Tuesday, May 27, 2008

what I do to Steve

I forgot. Well, not totally forgot. I knew it was coming up somewhere here. But tonight 15 or so people are coming to our home to stage a murder dinner. And I forgot. Forgot to tell Steve it was today.

He knows. He knows we have it coming up sometime. I think this makes him crazy, how I can handle things on such last minute notice. It is how I like things, really. They (whoever they are) call it "just in time" information. In my perfect world a lovely person would stand by my side handing me the information I need just before the moment I need it.

Like tonight. We are having a rather large event - tonight. Got that Steve? Be a good sport. Play your part. Oh, and go home early to make the bed.
There may be a murder on Juniper Dr tonight and not at the dinner. sigh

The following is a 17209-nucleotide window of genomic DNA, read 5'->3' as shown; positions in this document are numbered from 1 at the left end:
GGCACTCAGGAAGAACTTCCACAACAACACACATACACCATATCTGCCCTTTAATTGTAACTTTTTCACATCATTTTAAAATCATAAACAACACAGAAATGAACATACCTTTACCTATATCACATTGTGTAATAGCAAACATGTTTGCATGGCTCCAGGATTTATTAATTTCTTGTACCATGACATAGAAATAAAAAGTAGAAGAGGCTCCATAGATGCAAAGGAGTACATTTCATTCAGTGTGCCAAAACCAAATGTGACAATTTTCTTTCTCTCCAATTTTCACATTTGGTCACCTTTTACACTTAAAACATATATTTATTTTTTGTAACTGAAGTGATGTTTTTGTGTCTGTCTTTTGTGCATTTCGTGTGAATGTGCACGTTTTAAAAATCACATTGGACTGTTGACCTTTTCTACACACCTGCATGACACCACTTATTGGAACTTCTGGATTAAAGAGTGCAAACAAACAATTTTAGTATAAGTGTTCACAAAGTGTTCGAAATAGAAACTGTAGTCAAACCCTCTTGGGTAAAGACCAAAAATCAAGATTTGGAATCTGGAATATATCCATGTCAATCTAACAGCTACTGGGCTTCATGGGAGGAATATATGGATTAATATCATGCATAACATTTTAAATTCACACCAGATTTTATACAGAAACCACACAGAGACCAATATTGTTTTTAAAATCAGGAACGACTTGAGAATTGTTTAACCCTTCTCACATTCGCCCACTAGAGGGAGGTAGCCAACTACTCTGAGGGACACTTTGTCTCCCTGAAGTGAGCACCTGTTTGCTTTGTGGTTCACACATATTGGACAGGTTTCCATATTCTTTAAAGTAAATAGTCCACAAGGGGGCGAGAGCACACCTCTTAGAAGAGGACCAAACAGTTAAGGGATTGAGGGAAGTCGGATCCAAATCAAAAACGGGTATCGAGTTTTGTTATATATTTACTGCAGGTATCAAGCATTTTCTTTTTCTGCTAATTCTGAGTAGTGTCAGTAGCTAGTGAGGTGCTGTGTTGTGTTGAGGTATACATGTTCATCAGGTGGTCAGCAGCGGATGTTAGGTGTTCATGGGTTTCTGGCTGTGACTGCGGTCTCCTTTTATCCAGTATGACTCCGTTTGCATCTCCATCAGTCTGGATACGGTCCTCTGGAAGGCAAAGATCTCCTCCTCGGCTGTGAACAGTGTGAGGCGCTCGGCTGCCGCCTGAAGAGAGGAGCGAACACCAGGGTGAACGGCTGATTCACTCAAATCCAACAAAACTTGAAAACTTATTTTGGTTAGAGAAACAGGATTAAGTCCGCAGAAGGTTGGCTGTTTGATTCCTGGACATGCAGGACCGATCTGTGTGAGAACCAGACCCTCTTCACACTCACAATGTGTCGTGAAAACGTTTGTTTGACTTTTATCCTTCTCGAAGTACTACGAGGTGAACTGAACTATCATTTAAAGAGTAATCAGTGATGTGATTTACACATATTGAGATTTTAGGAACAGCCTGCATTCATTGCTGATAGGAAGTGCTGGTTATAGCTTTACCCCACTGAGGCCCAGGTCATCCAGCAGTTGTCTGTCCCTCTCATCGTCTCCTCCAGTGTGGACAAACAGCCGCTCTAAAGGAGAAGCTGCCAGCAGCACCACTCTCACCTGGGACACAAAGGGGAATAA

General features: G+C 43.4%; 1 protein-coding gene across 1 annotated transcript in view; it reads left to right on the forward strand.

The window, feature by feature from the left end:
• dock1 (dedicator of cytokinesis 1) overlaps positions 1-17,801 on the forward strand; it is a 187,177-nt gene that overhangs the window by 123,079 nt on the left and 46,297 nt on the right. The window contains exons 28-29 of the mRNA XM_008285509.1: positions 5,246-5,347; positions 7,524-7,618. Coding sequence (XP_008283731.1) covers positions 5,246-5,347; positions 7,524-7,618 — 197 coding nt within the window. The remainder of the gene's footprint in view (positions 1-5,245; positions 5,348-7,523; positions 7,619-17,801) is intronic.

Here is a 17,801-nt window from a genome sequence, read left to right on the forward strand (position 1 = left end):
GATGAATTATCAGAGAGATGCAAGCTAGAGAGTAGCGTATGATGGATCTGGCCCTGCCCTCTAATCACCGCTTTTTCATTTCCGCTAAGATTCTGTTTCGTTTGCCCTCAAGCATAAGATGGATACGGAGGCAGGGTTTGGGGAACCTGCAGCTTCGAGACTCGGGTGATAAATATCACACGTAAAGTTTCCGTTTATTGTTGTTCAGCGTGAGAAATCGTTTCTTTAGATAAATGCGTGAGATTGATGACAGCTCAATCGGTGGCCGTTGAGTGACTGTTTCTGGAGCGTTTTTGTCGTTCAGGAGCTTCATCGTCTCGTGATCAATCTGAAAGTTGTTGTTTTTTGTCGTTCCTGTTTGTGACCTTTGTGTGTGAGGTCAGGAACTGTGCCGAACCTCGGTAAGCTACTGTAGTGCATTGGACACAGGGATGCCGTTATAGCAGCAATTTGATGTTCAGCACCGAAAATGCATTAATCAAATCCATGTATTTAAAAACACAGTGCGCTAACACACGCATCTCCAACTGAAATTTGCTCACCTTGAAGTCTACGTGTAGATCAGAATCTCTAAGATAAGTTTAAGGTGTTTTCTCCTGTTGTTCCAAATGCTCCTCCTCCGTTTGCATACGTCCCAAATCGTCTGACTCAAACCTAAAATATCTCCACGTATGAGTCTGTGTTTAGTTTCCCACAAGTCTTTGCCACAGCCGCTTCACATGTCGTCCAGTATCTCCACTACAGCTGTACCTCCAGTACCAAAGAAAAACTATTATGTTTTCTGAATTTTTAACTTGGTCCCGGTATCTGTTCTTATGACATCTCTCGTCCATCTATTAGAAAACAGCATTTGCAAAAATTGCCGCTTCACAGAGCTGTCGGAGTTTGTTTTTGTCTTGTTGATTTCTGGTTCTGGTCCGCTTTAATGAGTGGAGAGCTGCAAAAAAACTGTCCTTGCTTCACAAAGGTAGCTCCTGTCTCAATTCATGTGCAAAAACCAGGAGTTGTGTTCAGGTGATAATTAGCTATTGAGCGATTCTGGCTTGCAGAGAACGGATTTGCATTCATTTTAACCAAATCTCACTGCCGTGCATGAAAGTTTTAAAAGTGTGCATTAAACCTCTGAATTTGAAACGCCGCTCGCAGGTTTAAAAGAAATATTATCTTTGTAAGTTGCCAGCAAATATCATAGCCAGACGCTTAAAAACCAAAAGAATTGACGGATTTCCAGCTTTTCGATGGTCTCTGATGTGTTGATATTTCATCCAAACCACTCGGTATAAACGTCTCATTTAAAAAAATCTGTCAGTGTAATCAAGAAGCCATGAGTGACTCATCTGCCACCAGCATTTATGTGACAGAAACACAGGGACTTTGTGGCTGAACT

on sustainability

The notion of sustainability is moving the 'green movement' and embedding it into business and cultural values. Social entrepreneurship - taking into account social/environmental needs and building businesses to contribute to solutions - is a growing wave. We've come a long way from the eighties, thank God.

The last retreat I participated in was held in Georgia at Epworth by the Sea. Camping there at the same time we retreated in the center was a group of 5th and 6th grade kids - maybe 50 or so. They were doing environmental studies - collecting samples of life from surrounding rivers and streams. Clearly, from the grins on their muddied faces, it was a great week for them.

One afternoon I was sitting on a rocking chair on a porch when the group met to discuss their evening meal. Apparently they were weighing the waste food from each team. They gave each team a goal weight somewhat below the last night's dinner waste. Awards were promised, enthusiasm raised. Impressive.

These kinds of sensitivities give me hope. The waste generated in America is appalling. We cannot sustain this lifestyle of excess. As I've grown in awareness it is amazing where I see examples that trouble me.